On the other hand, the high number of spores and toxins in the air are small enough to make their way into your lungs. Your immune will attempt to fight off all of those foreign particles, but it will eventually get bogged down, causing potential exposure-induced health problems. ⁵’⁶’⁷’⁸
Researchers are still attempting to figure out exactly to what extent mold exposure affects our health, but with over 100,000 species, variable mycotoxin presence, and immune system status, it’s a hard answer to nail down. Not to mention the role genetics, volume of contaminants, and exposure time play.
What they do know is that anyone with compromised immune systems or developing immune systems is at greater risk of developing symptoms faster and to a greater extent.
These symptoms can include:
- Brain fog
- Respiratory issues
- Chronic fatigue
- Digestive problems
- Neurological issues
The potential for symptoms to develop is enough of a reason to actively work towards preventing moldy loofahs. Not to mention, you’re not just breathing in mold spores, you’re also rubbing them on your skin. That’s icky and bad for your health. To make matters worse, bacteria may also be along for the ride and be joining the microscopic particle party.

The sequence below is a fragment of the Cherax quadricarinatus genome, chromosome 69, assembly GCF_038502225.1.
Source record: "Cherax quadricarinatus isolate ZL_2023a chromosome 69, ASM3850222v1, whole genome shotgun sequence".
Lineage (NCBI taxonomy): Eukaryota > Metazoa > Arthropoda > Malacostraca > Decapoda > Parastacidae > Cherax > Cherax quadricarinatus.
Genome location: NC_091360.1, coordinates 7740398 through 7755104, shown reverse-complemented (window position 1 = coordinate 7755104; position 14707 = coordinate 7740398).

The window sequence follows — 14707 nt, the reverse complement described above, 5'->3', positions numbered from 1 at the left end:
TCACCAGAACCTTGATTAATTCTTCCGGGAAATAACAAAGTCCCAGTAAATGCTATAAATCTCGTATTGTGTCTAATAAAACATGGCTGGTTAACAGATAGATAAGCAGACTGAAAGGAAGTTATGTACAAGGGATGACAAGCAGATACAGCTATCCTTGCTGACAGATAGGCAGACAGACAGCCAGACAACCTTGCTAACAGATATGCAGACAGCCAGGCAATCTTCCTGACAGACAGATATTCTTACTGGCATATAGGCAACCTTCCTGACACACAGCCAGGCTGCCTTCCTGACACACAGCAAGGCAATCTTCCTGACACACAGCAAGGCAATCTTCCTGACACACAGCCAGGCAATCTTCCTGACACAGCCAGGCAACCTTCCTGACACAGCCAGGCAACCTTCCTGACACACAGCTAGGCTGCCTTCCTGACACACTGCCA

In short, moldy loofahs are bad news.
Preventing Moldy Loofahs
This maaaay sound controversial, but the best way to avoid a moldy loofah is to give up that trusty scrubby sponge and opt for another accessory like a washrag. It’s not ideal for the loofah-fanatics out there, but alternatives like washrags can be thrown into the wash after use and dried properly, which helps prevent mold growth.
For those who absolutely have to have that trusty scrubbing friend, the steps below can help ensure you’re not enabling a moldy wonderland!
1. Swish and Flick